Waiting for a fsck to complete on a server system can tax your patience more than it should. Fortunately, a new breed of filesystem is coming to your Linux machine soon. Journaling filesystems maintain a special file called a log (or journal), the contents of which are not cached. Whenever the filesystem is updated, a record describing the transaction is added to the log. An idle thread processes these transactions, writes data to the filesystem, and flags each processed transaction as completed. If the machine crashes, the background process is run on reboot and simply finishes copying updates from the journal to the filesystem. Incomplete transactions in the journal file are discarded, so the filesystem's internal consistency is guaranteed.
This cuts the complexity of a filesystem check by a couple of orders of magnitude. A full-blown consistency check is never necessary (in contrast to ext2fs and similar filesystems) and restoring a filesystem after a reboot is a matter of seconds at most.
Today, at least four major players exist in the Linux journaling filesystem arena. They are in various stages of completion, with some of them becoming ready for use in production systems. They are:
Each offers distinct advantages. A detailed technical comparison is available from issue 55 of Linux Gazette.
Most of the available options provide support for dynamically extending the filesystems using a logical volume manager (such as LVM), which makes them perfect for large server installations.
ReiserFS is a radical departure from the traditional Unix filesystems, which are block-structured. It will be available in the upcoming Red Hat 7.1 distribution and is already available in SuSE Linux 7.0.
Hans Reiser writes about the filesystem he designed: "In my approach, I store both files and filenames in a balanced tree, with small files, directory entries, inodes, and the tail ends of large files all being more efficiently packed as a result of relaxing the requirements of block alignment and eliminating the use of a fixed space allocation for inodes." The effect is that a wide array of common operations, such a filename resolution and file accesses, are optimized when compared to traditional filesystems such as ext2fs. Furthermore, optimizations for small files are well developed, reducing storage overheads due to fragmentation.
ReiserFS is not yet a true journaling filesystem (although full journaling support is currently under development). Instead, buffering and preserve lists are used to track all tree modifications, which achieves a very similar effect. This reduces the risk of filesystem inconsistencies in the event of a crash and thus provides rapid recovery on restart.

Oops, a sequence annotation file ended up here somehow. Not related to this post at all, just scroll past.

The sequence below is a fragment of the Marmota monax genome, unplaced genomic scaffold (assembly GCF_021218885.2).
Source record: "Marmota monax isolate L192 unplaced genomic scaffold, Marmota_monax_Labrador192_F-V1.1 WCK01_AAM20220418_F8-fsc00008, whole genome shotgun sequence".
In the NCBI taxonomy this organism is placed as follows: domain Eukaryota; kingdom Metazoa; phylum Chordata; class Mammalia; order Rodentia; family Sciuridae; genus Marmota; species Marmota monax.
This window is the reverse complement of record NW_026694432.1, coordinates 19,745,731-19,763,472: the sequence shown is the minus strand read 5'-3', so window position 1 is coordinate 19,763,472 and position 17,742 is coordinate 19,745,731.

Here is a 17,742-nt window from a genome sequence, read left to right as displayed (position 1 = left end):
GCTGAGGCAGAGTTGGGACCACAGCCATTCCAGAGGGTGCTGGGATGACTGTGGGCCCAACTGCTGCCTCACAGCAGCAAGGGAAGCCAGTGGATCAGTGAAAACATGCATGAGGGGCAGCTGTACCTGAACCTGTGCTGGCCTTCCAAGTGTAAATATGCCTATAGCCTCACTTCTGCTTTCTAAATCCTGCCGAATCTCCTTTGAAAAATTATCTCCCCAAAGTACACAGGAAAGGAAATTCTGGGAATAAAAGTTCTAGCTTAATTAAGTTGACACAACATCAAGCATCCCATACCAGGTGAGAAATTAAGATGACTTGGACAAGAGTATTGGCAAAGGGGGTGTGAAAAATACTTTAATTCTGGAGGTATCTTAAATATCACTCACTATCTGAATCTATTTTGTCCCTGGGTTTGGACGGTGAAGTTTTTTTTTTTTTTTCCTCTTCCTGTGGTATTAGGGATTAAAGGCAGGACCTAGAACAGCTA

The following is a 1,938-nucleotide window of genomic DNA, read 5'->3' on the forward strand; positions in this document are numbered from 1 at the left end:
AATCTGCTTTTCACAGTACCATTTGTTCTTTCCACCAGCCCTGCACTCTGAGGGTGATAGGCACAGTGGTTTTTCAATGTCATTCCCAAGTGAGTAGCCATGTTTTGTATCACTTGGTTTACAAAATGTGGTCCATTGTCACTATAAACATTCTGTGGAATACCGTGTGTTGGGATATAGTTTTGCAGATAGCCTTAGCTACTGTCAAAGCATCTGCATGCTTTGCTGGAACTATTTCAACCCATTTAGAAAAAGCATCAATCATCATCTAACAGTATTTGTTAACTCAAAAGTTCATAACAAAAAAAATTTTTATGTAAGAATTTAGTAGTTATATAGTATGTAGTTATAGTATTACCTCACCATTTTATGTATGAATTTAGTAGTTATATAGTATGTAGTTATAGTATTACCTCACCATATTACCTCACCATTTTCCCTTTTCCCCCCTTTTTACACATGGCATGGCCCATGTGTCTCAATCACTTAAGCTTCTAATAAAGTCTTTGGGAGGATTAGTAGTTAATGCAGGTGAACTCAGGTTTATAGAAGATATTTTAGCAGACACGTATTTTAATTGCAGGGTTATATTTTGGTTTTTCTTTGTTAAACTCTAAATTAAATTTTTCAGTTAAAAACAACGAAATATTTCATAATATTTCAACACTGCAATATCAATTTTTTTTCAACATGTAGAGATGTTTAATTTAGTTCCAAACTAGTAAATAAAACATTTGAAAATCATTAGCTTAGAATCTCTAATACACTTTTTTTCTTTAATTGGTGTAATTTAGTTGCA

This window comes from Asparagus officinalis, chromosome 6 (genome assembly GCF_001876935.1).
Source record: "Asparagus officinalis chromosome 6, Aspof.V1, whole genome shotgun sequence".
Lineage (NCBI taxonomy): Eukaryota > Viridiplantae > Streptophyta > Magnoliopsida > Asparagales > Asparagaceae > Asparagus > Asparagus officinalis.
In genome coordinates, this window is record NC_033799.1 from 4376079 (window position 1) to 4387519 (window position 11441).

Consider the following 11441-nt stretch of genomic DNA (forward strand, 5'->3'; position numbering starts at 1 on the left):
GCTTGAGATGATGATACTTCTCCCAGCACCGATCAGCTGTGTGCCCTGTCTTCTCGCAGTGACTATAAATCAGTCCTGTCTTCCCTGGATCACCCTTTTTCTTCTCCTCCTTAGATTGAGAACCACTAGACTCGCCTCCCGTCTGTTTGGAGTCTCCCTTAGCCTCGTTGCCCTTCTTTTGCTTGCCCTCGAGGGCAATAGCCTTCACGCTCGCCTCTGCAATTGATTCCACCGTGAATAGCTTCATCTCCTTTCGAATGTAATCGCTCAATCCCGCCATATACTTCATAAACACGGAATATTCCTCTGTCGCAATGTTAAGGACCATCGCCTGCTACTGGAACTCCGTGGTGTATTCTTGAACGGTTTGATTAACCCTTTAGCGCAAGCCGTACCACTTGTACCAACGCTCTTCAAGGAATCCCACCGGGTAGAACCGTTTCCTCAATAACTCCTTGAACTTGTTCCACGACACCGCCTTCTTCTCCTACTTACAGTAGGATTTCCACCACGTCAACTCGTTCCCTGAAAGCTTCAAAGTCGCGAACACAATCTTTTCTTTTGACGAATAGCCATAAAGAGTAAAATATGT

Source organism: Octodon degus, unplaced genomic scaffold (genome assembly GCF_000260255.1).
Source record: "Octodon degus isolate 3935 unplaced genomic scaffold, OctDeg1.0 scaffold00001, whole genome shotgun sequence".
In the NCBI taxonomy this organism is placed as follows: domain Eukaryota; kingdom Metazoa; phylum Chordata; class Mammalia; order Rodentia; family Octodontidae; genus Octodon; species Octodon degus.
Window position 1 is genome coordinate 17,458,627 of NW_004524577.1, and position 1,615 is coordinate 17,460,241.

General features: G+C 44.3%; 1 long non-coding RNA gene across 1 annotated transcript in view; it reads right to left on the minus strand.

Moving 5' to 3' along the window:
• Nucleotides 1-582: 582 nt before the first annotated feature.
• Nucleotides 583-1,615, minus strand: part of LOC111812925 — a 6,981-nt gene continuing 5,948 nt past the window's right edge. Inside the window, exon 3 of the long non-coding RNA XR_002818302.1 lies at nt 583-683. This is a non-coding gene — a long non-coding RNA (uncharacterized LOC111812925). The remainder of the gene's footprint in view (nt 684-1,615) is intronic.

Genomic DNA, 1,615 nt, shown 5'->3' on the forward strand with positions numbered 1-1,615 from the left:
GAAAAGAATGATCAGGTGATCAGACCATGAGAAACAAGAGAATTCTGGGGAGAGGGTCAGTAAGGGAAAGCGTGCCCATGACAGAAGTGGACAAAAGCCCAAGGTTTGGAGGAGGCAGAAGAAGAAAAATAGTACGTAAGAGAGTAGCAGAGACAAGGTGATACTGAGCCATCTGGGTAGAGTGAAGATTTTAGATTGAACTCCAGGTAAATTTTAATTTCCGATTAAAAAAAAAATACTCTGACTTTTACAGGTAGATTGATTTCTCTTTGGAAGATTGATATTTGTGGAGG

Beside offering rapid restart capability after a crash and efficient storage of large numbers of small files, it is the developers' intention to offer facilities to store objects much smaller than those that are normally saved as separate files. Future design plans include adding set-theoretic semantics, making it possible to retrieve files by specifying their attributes instead of an explicit pathname.
ReiserFS was the first of this new breed that managed to be included in the standard Linux kernel distribution, giving it a head start in building a user community.
When SGI needed a high performance and scalable filesystem to replace EFS in 1990, it developed XFS to handle the demands of increased disk capacity and bandwidth, and parallelism with new applications such as film, video, and large databases. These demands included extremely fast crash recovery, support for large filesystems, directories with large numbers of files, and fair performance with small and large files. Now SGI is contributing this technology to the Open Source community and is in the process of finalizing its port to Linux.
Technically, XFS is based on the use of B+ trees (similar to the use of balanced trees in ReiserFS) to replace the conventional linear file system structure. B+ trees provide an efficient way to index directory entries and manage file extents, free space, and filesystem metadata. This guarantees quick directory listing and file accesses. The allocation of disk blocks to inodes is done dynamically, which means that you no longer need to create a filesystem with smaller block sizes for your mail server; your filesystem will handle this automatically for you. XFS is also a 64-bit filesystem, which theoretically allows the creation of files that are a few million terabytes in size, which compares favorably to the limitations of 32-bit filesystems. The ability to attach free-form metadata tags to files on an XFS volume is yet another useful feature of this filesystem.